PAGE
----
One underground Democratic Voice of Burma reporter laments to another in the award−winning film “Burma VJ” (2008), which chronicles a series of protests against the brutal military junta in 2007, “No matter what we do, everything just stays the same.” His colleague counsels, “Don’t be too sure.”
Four years later, few would contest that change is in the air in Burma. Just months after the transition to a fresh semi−civilian government under President Thein Sein, a dizzying array of reforms has confounded even the regime’s fiercest critics. Since Mr. Thein Sein met with opposition leader Aung San Suu Kyi in August, the government has, among other things, halted the construction of the China−backed Myitsone Dam due to public concerns, ended restrictions on the Internet and free trade unions, loosened press freedom and released hundreds of political prisoners.
The motives for reform are several. Mr. Thein Sein badly needs Western foreign investment to develop Burma’s battered economy. But that can only occur after U.S. and EU sanctions are lifted, which will require substantial political change on the government’s part. All eyes are also on Burma as the Association of Southeast Asian Nations (ASEAN) evaluates if it is fit to chair the organization in 2014. With a crucial visit by Indonesia’s Foreign Minister Marty Natalegawa looming later this month and a final decision expected in November, the clock is ticking.
Domestic imperatives are powerful, too. After decades of isolation and quasi−socialist policies, followed by Western sanctions, Burma’s military junta has transformed the country from a rice basket to a basket case. The economy is one of the poorest and most corrupt in the world, while the civil service, health and education systems are dismal at best. Seething public discontent is reaching a boiling point, as evidenced by the so−called Saffron Revolution of 2007, the largest anti−government demonstration since 1988, which erupted over fuel price increases. Burma’s rulers now know they can no longer govern with bullets alone.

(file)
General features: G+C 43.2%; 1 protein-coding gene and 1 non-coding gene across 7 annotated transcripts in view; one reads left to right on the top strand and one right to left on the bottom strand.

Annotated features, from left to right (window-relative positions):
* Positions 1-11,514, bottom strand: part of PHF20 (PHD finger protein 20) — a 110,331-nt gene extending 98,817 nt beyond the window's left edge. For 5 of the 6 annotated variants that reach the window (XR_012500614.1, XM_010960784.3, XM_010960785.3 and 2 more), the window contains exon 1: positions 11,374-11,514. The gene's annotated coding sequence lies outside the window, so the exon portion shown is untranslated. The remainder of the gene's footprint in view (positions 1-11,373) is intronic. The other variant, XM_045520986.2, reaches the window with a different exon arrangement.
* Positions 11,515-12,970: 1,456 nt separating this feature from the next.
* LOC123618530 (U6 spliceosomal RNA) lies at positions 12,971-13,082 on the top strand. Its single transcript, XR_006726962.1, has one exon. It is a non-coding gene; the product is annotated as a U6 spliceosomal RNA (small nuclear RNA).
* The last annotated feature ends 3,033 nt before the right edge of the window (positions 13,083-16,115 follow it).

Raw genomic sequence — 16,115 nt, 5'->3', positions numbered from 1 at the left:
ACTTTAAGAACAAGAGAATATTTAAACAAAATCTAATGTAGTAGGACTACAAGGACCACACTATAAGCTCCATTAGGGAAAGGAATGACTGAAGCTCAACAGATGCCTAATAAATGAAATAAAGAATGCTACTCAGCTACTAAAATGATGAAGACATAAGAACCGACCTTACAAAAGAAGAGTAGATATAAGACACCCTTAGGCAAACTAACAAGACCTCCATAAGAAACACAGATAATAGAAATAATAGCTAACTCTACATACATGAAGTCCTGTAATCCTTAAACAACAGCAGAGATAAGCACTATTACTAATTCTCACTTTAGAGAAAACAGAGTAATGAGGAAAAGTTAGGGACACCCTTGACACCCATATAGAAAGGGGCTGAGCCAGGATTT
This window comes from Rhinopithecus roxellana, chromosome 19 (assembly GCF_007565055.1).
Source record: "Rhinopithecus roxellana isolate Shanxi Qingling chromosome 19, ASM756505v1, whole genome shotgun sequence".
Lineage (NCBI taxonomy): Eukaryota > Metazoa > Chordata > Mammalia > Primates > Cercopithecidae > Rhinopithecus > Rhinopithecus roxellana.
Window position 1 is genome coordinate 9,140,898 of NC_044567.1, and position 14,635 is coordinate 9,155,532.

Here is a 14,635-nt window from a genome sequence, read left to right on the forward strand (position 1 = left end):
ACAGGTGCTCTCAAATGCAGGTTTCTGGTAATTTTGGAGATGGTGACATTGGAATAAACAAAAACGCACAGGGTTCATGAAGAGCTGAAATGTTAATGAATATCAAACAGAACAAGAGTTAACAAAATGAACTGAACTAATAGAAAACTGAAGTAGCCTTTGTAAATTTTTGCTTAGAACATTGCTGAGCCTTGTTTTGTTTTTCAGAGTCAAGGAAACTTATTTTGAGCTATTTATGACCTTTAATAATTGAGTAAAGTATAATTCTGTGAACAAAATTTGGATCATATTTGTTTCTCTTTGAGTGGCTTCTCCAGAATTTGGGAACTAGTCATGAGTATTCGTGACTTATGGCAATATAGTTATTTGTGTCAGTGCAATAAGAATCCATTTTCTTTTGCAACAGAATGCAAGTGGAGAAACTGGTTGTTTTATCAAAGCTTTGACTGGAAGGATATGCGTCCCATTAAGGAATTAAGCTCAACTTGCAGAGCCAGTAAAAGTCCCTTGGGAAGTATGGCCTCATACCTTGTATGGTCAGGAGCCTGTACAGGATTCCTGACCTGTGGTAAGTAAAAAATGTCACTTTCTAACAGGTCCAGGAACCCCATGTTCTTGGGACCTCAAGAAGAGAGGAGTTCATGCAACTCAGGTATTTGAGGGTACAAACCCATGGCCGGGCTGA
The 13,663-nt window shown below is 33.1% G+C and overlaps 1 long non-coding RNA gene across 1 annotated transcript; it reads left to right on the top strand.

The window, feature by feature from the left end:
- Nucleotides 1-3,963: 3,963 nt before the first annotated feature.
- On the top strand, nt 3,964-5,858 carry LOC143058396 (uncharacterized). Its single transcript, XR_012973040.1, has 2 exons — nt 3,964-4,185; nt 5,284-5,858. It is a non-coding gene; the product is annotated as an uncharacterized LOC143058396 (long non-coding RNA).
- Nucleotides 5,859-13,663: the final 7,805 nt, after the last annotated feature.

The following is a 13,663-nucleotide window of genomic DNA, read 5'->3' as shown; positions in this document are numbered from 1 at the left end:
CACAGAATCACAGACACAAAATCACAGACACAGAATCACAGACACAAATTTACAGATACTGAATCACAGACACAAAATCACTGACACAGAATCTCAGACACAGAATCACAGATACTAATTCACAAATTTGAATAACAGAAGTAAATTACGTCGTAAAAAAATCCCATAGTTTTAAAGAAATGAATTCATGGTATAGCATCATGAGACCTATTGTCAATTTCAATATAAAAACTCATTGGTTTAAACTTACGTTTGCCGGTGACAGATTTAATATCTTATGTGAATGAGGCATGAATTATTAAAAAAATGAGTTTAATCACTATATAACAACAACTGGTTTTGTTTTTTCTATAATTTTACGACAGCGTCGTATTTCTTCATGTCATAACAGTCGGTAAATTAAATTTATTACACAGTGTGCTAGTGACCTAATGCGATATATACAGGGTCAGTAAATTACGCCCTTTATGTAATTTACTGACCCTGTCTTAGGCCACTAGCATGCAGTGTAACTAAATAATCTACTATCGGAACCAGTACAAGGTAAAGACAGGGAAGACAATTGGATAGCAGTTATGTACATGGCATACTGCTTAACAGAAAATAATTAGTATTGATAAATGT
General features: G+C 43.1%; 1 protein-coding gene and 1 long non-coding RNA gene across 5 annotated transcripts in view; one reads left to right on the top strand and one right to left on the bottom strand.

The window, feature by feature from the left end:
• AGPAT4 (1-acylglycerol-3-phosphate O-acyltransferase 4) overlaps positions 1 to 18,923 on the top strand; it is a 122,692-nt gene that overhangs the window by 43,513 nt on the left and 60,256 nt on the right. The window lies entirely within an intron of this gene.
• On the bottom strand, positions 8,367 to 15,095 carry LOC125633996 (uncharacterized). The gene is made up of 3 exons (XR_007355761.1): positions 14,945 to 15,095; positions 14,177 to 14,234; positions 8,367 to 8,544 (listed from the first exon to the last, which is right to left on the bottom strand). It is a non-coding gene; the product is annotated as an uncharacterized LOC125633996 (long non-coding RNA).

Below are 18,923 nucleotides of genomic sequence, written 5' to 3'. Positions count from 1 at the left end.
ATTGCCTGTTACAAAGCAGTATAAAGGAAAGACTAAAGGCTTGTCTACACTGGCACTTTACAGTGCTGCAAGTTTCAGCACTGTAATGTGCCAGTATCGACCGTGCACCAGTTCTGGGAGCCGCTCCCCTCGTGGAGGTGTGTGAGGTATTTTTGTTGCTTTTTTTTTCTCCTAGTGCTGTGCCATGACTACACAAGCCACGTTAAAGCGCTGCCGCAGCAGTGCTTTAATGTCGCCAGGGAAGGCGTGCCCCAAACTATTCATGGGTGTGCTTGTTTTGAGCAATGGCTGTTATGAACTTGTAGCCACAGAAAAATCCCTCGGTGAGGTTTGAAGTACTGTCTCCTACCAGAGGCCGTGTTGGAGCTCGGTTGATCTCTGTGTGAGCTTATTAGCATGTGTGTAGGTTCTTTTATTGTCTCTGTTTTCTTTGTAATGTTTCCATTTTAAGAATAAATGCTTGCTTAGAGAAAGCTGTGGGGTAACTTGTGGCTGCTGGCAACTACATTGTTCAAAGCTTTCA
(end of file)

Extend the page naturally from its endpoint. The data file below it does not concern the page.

How far this wisdom will take them, however, remains unclear. Previous attempts at reform have been tried and then either retracted or stifled by hardliners. A similar outcome may result this time, particularly with rumors of a bitter power struggle between Mr. Thein Sein and his more conservative vice−president Tin Aung Myint Oo. Some also fear that the pace of change may ebb after Burma secures its ASEAN 2014 chairmanship or concessions from the West. And even if reforms do continue, the country still has a long list of issues to confront ranging from healing ethnic divisions to instituting totally free and fair elections.
Yet the changes nonetheless deserve recognition by the international community. U.S. State Department officials, including Assistant Secretary of State for East Asian and Pacific Affairs Kurt Campbell and U.S. Special Envoy for Burma Derek Mitchell, have met with Burmese officials and expressed cautious optimism about reform. But Thant Myint U, a historian and former U.N. official, says the West needs to support the reforms by not only cheering on the sidelines but lifting restrictions limiting the United Nations and World Bank from offering technical expertise and assistance, and moving toward ending sanctions. Jim Della−Giacoma of the International Crisis Group, a non−governmental organization, concurs, saying that Western countries should support Myanmar’s reformers rather than just lecturing them.
While the timing for implementing these recommendations may be debatable, their spirit and substance should not be. If the international community does not reciprocate by adding fuel to the flickering flame of reform in Burma, it may squander the best opportunity it has in over almost a quarter−century to pull the country out of darkness.
This article was first published in the Tufts Daily.